Bill has longer lines too, for the most part, as does Bernadette Hall. Have just looked at The Merino Princess. She has a style I really like, she can also throw in classical references when she wants – something I wish I’d learn to do. She has written a series of sonnets called ‘Tomahawk Sonnets’. I start to read them, hoping it won’t be what I thought it was, and of course it is!! She writes of burying someone at Anderson’s Bay Cemetery in Dunedin – she too has been struck by the name of the road, Tomahawk Rd, which you drive along to get to the cemetery. I have a poem about burying my grandmother at the same place. It ends with:
But I shall be buried off Tomahawk Road
in the south with the women
buried between the sea
and the golf course.
This is happening a bit now. Mentioned to Bill that I had a Charlie and the C T Club poem, mentioned it because Bill names the C T Club in a poem called ‘Bumps’ (great poem with all the sort of detail that I enjoy) – but I don’t feel I can repeat or use ideas that are already out there. I mean the ‘Tomahawk Sonnets’ is almost something I felt I was working towards, when I saw the title I wanted it too. And they are so good.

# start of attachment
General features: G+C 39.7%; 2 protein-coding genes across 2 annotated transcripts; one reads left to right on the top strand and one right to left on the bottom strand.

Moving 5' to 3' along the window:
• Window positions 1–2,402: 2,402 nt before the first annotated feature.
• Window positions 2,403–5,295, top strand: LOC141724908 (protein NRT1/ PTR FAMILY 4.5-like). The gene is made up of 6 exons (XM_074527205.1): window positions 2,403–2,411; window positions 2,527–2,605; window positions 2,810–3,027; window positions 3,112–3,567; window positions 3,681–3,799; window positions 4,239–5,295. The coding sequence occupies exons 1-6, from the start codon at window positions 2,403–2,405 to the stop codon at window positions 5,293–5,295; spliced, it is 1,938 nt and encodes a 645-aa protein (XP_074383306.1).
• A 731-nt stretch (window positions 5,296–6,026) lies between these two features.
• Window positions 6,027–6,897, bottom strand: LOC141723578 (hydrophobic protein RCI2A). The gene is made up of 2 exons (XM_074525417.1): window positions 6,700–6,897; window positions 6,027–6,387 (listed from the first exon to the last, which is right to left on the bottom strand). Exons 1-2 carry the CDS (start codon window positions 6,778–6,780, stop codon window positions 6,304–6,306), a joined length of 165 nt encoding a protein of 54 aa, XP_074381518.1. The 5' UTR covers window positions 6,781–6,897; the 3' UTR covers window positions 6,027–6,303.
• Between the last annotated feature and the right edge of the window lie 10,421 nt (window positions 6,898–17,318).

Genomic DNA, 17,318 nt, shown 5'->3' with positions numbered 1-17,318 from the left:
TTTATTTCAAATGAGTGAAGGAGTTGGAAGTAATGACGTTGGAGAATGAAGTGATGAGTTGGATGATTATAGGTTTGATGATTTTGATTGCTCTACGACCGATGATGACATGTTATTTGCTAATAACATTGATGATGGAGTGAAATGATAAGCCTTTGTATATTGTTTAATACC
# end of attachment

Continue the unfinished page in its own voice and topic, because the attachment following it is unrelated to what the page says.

Strange really to suddenly feel sad, as if somehow I feel I am the keeper of all southern images because they are so personal to me, intimate, but just because they have resonances for me doesn’t mean they are mine. God I feel incredibly sad now, or maybe daunted.
Well Michele, it is about going home isn’t it – it’s about grief and home, and wanting to live with Edna forever, and to be looked after – her unconditional love. Good old Edna.